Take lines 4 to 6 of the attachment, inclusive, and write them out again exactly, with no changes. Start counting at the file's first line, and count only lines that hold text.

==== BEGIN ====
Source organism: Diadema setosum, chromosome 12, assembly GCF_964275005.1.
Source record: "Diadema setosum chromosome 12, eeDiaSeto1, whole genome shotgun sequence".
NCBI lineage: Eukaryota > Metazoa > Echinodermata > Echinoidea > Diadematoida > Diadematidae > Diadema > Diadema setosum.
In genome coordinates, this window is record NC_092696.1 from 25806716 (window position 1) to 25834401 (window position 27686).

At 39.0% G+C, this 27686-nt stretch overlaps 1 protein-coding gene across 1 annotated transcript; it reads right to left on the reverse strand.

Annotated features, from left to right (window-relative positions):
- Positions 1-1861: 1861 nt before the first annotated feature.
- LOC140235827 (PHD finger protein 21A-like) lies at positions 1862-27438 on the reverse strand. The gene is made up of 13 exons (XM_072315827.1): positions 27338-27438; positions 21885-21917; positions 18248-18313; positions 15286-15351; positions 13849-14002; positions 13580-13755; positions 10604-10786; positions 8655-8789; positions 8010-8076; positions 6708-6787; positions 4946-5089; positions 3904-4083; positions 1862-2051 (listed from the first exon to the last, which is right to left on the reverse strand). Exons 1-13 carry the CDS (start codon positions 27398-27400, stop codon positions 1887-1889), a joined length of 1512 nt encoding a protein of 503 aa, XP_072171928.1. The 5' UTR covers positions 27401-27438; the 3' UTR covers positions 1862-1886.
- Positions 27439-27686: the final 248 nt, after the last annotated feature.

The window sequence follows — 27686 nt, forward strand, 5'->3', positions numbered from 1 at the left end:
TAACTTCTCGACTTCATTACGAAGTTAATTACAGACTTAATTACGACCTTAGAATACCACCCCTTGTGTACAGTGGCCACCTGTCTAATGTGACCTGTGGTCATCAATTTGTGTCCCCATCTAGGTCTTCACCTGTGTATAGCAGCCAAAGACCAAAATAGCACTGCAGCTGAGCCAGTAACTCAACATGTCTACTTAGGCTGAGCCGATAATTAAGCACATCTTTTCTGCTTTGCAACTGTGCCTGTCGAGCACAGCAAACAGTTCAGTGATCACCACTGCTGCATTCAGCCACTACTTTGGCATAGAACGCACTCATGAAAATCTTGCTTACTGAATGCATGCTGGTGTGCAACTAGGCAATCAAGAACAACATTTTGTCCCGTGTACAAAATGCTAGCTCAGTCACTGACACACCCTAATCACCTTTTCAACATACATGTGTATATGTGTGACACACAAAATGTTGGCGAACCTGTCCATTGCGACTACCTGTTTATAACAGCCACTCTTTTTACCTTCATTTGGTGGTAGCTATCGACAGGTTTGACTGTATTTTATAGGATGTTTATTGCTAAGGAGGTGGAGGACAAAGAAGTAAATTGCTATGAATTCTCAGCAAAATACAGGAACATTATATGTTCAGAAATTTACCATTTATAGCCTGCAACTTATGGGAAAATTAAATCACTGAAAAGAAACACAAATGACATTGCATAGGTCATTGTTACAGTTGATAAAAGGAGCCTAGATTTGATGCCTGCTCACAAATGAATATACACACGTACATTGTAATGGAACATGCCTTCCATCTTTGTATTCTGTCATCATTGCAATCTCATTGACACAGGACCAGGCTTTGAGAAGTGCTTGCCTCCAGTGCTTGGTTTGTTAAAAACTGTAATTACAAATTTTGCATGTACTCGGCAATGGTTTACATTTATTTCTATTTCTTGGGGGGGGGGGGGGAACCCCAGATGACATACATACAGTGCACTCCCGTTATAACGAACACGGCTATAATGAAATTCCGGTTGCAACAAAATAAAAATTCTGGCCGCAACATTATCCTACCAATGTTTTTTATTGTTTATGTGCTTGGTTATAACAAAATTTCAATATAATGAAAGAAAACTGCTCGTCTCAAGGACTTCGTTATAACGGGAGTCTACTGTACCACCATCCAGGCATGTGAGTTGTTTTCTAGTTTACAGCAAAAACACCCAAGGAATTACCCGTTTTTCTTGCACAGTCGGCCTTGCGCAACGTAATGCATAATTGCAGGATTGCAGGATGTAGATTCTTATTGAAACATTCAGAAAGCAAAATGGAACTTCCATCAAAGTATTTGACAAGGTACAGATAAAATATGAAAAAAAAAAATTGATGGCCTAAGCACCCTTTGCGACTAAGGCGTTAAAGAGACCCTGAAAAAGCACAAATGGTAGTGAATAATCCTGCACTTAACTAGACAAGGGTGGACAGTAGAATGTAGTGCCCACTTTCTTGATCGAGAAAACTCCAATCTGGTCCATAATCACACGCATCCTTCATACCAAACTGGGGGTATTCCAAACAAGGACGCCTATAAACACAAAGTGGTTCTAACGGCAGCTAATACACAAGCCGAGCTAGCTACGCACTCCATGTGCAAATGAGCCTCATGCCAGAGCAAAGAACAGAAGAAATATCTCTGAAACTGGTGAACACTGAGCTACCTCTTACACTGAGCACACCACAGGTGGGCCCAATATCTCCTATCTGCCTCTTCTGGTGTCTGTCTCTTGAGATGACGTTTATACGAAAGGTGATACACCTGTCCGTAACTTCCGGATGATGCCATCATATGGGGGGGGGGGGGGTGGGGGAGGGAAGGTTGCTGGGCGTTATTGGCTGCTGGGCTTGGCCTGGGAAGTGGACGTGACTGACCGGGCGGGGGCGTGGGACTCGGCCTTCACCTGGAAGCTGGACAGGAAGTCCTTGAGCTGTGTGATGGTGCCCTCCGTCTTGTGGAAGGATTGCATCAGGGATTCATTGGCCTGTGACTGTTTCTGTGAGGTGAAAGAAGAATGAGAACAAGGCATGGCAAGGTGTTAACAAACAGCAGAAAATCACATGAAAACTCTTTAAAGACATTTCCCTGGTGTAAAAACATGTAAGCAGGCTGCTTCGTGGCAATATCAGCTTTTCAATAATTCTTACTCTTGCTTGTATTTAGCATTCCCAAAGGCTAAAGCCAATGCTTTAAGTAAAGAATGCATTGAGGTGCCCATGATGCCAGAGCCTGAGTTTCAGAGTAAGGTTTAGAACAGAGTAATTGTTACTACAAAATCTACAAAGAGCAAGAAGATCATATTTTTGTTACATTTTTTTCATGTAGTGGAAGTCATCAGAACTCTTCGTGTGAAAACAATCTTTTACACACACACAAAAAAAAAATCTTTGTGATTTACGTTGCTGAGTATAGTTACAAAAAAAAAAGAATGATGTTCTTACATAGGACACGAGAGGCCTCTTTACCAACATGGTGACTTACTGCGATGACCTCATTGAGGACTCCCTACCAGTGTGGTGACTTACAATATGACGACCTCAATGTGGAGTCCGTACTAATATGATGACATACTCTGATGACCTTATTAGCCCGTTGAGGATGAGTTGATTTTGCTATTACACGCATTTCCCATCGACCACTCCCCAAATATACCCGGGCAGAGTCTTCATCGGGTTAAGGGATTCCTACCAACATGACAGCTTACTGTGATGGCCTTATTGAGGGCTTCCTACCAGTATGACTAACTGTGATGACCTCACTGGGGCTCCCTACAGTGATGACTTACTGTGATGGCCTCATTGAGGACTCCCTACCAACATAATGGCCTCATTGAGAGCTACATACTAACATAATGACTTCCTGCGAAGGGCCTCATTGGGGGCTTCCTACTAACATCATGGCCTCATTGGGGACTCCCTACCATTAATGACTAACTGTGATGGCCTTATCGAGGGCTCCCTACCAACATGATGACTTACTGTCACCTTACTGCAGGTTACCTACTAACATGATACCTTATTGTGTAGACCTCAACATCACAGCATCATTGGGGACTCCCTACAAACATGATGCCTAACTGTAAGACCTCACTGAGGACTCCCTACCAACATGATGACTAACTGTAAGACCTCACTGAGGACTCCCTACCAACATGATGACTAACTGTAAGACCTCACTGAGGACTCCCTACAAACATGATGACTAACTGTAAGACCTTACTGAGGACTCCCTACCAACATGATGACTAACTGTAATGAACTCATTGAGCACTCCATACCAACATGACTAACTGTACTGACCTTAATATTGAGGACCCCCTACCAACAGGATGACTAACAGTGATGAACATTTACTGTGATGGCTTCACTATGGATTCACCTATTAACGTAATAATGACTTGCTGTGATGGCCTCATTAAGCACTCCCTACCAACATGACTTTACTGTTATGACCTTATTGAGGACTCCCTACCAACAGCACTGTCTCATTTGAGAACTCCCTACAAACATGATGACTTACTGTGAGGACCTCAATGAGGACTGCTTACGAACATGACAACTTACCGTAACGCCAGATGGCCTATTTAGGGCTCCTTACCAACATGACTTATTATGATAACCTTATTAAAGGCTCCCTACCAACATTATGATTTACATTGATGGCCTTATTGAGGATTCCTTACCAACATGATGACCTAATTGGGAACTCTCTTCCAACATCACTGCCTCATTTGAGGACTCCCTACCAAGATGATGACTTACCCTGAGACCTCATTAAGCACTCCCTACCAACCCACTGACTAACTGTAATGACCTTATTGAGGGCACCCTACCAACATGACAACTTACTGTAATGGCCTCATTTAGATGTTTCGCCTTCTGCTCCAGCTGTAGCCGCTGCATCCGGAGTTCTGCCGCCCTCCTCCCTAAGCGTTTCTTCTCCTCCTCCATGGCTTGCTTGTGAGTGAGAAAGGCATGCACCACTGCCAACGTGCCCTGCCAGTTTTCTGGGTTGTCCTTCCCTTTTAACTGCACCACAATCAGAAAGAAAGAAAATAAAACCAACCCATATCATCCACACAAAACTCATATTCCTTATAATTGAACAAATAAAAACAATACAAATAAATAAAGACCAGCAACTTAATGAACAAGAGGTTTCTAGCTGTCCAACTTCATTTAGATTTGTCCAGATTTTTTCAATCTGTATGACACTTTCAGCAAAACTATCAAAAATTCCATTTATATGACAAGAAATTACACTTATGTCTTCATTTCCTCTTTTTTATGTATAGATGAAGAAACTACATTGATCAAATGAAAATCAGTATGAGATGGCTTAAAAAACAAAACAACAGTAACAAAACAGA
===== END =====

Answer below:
In genome coordinates, this window is record NC_092696.1 from 25806716 (window position 1) to 25834401 (window position 27686).

At 39.0% G+C, this 27686-nt stretch overlaps 1 protein-coding gene across 1 annotated transcript; it reads right to left on the reverse strand.

Annotated features, from left to right (window-relative positions):